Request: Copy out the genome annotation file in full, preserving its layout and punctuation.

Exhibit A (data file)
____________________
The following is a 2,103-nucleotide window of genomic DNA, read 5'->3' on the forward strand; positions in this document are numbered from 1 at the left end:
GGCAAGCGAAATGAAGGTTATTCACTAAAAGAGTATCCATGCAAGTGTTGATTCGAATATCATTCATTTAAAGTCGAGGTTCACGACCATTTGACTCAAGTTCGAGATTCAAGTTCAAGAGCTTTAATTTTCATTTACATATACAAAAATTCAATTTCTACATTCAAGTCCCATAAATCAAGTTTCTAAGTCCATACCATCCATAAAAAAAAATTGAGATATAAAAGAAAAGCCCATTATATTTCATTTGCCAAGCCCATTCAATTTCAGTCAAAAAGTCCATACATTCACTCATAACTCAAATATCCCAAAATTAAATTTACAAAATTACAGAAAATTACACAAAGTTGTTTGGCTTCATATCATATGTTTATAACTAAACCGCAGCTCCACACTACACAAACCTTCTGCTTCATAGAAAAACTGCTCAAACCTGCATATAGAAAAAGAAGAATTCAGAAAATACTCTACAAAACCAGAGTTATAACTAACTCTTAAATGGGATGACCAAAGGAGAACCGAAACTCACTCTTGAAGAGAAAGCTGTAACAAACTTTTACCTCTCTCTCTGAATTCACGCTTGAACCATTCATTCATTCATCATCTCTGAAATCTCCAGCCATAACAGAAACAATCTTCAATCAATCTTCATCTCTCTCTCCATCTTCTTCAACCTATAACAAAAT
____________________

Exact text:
The following is a 2,103-nucleotide window of genomic DNA, read 5'->3' on the forward strand; positions in this document are numbered from 1 at the left end:
GGCAAGCGAAATGAAGGTTATTCACTAAAAGAGTATCCATGCAAGTGTTGATTCGAATATCATTCATTTAAAGTCGAGGTTCACGACCATTTGACTCAAGTTCGAGATTCAAGTTCAAGAGCTTTAATTTTCATTTACATATACAAAAATTCAATTTCTACATTCAAGTCCCATAAATCAAGTTTCTAAGTCCATACCATCCATAAAAAAAAATTGAGATATAAAAGAAAAGCCCATTATATTTCATTTGCCAAGCCCATTCAATTTCAGTCAAAAAGTCCATACATTCACTCATAACTCAAATATCCCAAAATTAAATTTACAAAATTACAGAAAATTACACAAAGTTGTTTGGCTTCATATCATATGTTTATAACTAAACCGCAGCTCCACACTACACAAACCTTCTGCTTCATAGAAAAACTGCTCAAACCTGCATATAGAAAAAGAAGAATTCAGAAAATACTCTACAAAACCAGAGTTATAACTAACTCTTAAATGGGATGACCAAAGGAGAACCGAAACTCACTCTTGAAGAGAAAGCTGTAACAAACTTTTACCTCTCTCTCTGAATTCACGCTTGAACCATTCATTCATTCATCATCTCTGAAATCTCCAGCCATAACAGAAACAATCTTCAATCAATCTTCATCTCTCTCTCCATCTTCTTCAACCTATAACAAAAT